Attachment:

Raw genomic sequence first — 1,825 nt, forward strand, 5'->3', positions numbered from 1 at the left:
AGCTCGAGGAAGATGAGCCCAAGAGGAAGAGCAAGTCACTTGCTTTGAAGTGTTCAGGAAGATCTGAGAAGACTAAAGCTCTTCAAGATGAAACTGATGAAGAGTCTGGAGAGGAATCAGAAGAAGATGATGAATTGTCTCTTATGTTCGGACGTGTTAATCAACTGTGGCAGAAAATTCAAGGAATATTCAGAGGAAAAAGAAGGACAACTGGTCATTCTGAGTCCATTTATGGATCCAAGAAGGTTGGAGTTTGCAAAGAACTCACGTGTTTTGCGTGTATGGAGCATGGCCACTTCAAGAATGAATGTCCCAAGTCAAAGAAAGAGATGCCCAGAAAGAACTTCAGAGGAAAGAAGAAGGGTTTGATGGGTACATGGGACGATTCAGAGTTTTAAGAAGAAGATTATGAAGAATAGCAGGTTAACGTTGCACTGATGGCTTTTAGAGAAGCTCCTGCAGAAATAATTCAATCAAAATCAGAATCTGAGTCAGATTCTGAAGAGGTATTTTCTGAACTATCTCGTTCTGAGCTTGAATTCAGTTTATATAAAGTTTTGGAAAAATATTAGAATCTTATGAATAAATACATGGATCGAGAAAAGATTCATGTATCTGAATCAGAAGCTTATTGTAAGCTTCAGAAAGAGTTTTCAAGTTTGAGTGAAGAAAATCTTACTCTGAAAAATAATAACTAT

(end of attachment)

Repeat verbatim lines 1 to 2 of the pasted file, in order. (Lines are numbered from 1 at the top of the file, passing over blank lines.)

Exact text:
Raw genomic sequence first — 1,825 nt, forward strand, 5'->3', positions numbered from 1 at the left:
AGCTCGAGGAAGATGAGCCCAAGAGGAAGAGCAAGTCACTTGCTTTGAAGTGTTCAGGAAGATCTGAGAAGACTAAAGCTCTTCAAGATGAAACTGATGAAGAGTCTGGAGAGGAATCAGAAGAAGATGATGAATTGTCTCTTATGTTCGGACGTGTTAATCAACTGTGGCAGAAAATTCAAGGAATATTCAGAGGAAAAAGAAGGACAACTGGTCATTCTGAGTCCATTTATGGATCCAAGAAGGTTGGAGTTTGCAAAGAACTCACGTGTTTTGCGTGTATGGAGCATGGCCACTTCAAGAATGAATGTCCCAAGTCAAAGAAAGAGATGCCCAGAAAGAACTTCAGAGGAAAGAAGAAGGGTTTGATGGGTACATGGGACGATTCAGAGTTTTAAGAAGAAGATTATGAAGAATAGCAGGTTAACGTTGCACTGATGGCTTTTAGAGAAGCTCCTGCAGAAATAATTCAATCAAAATCAGAATCTGAGTCAGATTCTGAAGAGGTATTTTCTGAACTATCTCGTTCTGAGCTTGAATTCAGTTTATATAAAGTTTTGGAAAAATATTAGAATCTTATGAATAAATACATGGATCGAGAAAAGATTCATGTATCTGAATCAGAAGCTTATTGTAAGCTTCAGAAAGAGTTTTCAAGTTTGAGTGAAGAAAATCTTACTCTGAAAAATAATAACTAT